Hypertension and obstructive sleep apnea are both highly prevalent, and share risk factors, so unsurprisingly, most people with OSA have HTN. This overlap has made it fiendishly hard to determine if OSA actually causes HTN. The widespread belief that OSA causes HTN was creeping close to dogma, egged on by cross-sectional studies that suggested an independent association (after controlling for age, BMI, etc), and therapy trials that showed a ~2 mm Hg reduction in blood pressure with treatment of OSA with continuous positive airway pressure (CPAP).
As Irene Cano-Pumarega et al point out, though, even an independent association between OSA and HTN does not prove causality. There could still be a hidden, unmeasured factor that causes both HTN and OSA. Longitudinal cohort studies are the gold standard for this type of question, and they’ve published theirs in the December AJRCCM.
They enrolled Spaniards selected randomly from the community who did not have sleep apnea by initial polysomnogram, and followed them for ~7.5 years (the Vitoria cohort). At the end, subjects underwent home polygraphy (not polysomnography). They had a cohort of 1,180 subjects left to analyze after excluding those with OSA at study onset or who were lost to followup.
Results: Increasing respiratory disturbance index was directly associated with risk for hypertension (p=0.001). However, after adjusting for age, sex, BMI, neck circumference, caffeine use and fitness level, the association disappeared.
Previous trials demonstrating the association between hypertension and OSA were recruited from clinic populations — where there was a high prevalence of both conditions. In contrast, this was a population study, with people recruited randomly from the community. As would be expected, people were healthier and thinner overall, with BMI ~26, and with a lower incidence of OSA than in previous positive studies. Here, the incidence of more severe OSA (as defined by RDI > 14) was only 13% (149 of 1180). That should make it harder to detect an association between OSA and HTN. To identify OSA and grade its severity at the end of the study, they used home polygraphy, which tends to underestimate the severity of OSA as compared to polysomnography. It’s a flaw, and means the incidence of OSA could have been higher, and more generally, we don’t know what the real incidence of OSA was.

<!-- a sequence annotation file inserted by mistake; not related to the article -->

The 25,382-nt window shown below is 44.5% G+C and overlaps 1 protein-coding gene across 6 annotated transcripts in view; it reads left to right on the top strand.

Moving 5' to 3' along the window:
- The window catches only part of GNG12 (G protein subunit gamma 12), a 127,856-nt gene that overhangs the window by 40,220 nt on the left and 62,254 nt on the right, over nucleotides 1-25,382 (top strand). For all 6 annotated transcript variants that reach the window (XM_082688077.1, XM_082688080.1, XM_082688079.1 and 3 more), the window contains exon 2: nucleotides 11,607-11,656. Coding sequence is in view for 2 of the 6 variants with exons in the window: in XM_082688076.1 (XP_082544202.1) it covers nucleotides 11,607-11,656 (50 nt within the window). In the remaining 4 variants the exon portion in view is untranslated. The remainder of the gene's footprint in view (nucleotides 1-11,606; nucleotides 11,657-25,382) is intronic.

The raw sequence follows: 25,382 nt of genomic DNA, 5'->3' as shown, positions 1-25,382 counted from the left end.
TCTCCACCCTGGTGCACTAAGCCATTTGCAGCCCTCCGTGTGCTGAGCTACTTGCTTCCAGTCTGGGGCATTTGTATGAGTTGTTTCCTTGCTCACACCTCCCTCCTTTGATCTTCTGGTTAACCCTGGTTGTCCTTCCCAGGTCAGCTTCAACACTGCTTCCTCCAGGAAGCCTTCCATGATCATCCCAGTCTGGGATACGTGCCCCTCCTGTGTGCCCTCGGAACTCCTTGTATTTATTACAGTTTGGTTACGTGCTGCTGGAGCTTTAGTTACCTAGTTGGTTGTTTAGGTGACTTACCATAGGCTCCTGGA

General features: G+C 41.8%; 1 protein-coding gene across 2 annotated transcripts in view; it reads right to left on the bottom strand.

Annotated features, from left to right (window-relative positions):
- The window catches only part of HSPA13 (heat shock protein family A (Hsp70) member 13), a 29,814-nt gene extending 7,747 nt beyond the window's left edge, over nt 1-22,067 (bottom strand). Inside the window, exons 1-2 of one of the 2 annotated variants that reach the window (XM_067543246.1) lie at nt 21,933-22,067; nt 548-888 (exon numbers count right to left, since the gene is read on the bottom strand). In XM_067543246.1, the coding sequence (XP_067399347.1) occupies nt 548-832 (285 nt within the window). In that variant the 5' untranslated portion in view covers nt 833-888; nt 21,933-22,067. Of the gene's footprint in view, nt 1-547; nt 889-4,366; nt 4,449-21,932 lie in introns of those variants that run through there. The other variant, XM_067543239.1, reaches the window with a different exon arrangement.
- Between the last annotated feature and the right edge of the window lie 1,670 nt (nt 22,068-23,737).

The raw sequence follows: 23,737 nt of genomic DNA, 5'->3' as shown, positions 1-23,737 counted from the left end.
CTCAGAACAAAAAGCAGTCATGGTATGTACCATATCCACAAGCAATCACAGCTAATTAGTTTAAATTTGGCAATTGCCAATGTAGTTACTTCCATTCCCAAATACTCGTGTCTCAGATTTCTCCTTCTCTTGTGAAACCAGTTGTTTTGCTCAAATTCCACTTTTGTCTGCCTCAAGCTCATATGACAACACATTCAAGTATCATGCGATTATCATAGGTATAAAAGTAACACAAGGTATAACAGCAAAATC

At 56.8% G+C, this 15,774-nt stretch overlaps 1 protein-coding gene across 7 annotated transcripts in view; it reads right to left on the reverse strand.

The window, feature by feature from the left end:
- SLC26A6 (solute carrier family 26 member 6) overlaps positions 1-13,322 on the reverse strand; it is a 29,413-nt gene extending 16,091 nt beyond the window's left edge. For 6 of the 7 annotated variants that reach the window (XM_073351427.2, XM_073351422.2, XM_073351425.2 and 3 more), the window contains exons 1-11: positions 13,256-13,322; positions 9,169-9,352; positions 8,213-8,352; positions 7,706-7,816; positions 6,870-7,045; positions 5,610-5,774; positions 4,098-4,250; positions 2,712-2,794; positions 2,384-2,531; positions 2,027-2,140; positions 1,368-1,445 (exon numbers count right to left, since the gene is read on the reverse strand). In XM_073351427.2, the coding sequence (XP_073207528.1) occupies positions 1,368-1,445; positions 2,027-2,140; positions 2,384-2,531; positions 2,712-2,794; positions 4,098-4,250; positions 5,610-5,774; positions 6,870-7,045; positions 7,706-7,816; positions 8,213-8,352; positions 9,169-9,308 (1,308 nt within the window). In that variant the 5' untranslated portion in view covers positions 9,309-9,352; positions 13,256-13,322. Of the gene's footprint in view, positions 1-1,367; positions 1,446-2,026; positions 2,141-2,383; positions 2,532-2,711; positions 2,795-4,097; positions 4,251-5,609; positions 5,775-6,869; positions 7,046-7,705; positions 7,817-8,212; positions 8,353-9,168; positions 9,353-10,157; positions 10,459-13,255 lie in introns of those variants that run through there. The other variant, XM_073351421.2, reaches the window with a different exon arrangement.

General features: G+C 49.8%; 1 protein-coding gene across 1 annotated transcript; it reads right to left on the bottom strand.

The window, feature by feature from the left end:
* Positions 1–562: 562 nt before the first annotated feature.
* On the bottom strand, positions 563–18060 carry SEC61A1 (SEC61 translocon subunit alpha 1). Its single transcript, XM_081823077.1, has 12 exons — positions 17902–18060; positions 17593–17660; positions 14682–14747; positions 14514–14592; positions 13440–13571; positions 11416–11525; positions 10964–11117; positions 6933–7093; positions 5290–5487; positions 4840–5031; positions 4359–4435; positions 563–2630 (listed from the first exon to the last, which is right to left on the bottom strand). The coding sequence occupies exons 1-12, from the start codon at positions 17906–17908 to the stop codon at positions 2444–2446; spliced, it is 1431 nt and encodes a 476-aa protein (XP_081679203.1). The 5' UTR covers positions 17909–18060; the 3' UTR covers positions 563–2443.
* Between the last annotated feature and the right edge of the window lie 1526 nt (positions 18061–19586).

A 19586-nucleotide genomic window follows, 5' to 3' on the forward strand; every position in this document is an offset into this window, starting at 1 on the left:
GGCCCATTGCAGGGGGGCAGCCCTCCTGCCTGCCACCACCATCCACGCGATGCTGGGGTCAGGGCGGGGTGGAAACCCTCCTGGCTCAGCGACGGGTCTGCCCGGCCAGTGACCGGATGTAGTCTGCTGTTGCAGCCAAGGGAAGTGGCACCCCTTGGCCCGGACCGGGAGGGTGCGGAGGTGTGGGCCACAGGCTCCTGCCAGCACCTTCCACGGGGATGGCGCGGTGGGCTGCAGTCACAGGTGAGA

Interestingly, they show the same dose response relationship (worse OSA = higher risk for HTN) as Peppard’s longitudinal study in NEJM. Peppard’s did use gold standard polysomnography (not home polygraphy), but was a smaller cohort. In the current study, though, the dose-response relationship disappeared after covariate adjustment.
Clinical Takeaway: How important is it if obstructive sleep apnea causes hypertension, or some risk factor(s) contributes to both? Authors suggest causality would be a rationale to treat asymptomatic people with mild-to-moderate OSA with CPAP; many would disagree (why not just check blood pressure frequently?). Regardless of whether there’s causality or association, the independent relationship seems relatively weak, as shown in this and previous studies. And CPAP’s effect on blood pressure is too small for most people to forgo additional medication for hypertension. Practically speaking, the question of causality vs. association for OSA and hypertension is a tempest in a teapot.
Cano-Pumarega I et al. Obstructive Sleep Apnea and Systemic Hypertension. Longitudinal Study in the General Population: the Vitoria Sleep Cohort. Am J Respir Crit Care Med 2011;184:1299-1304.